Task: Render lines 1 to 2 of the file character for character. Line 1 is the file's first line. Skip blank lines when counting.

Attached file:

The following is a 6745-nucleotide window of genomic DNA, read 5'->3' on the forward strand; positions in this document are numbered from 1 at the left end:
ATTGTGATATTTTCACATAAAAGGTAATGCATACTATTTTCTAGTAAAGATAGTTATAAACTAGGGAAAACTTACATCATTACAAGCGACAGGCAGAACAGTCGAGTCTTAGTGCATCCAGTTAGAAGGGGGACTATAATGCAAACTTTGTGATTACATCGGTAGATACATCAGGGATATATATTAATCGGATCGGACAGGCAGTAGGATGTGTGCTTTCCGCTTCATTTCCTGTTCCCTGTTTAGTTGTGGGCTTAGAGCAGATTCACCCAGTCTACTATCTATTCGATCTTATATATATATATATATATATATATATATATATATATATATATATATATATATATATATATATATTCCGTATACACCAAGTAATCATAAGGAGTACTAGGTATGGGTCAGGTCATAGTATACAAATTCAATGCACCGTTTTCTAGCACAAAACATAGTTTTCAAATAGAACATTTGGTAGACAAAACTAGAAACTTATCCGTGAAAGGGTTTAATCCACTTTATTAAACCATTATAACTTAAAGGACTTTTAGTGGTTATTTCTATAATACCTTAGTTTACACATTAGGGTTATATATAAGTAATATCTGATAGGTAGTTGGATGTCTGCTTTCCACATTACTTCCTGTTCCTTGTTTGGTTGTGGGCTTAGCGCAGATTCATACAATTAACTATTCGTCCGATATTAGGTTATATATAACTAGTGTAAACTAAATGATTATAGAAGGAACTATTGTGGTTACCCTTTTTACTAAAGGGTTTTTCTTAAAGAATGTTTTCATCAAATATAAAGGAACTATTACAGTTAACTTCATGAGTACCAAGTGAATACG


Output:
The following is a 6745-nucleotide window of genomic DNA, read 5'->3' on the forward strand; positions in this document are numbered from 1 at the left end:
ATTGTGATATTTTCACATAAAAGGTAATGCATACTATTTTCTAGTAAAGATAGTTATAAACTAGGGAAAACTTACATCATTACAAGCGACAGGCAGAACAGTCGAGTCTTAGTGCATCCAGTTAGAAGGGGGACTATAATGCAAACTTTGTGATTACATCGGTAGATACATCAGGGATATATATTAATCGGATCGGACAGGCAGTAGGATGTGTGCTTTCCGCTTCATTTCCTGTTCCCTGTTTAGTTGTGGGCTTAGAGCAGATTCACCCAGTCTACTATCTATTCGATCTTATATATATATATATATATATATATATATATATATATATATATATATATATATATATATATATATTCCGTATACACCAAGTAATCATAAGGAGTACTAGGTATGGGTCAGGTCATAGTATACAAATTCAATGCACCGTTTTCTAGCACAAAACATAGTTTTCAAATAGAACATTTGGTAGACAAAACTAGAAACTTATCCGTGAAAGGGTTTAATCCACTTTATTAAACCATTATAACTTAAAGGACTTTTAGTGGTTATTTCTATAATACCTTAGTTTACACATTAGGGTTATATATAAGTAATATCTGATAGGTAGTTGGATGTCTGCTTTCCACATTACTTCCTGTTCCTTGTTTGGTTGTGGGCTTAGCGCAGATTCATACAATTAACTATTCGTCCGATATTAGGTTATATATAACTAGTGTAAACTAAATGATTATAGAAGGAACTATTGTGGTTACCCTTTTTACTAAAGGGTTTTTCTTAAAGAATGTTTTCATCAAATATAAAGGAACTATTACAGTTAACTTCATGAGTACCAAGTGAATACG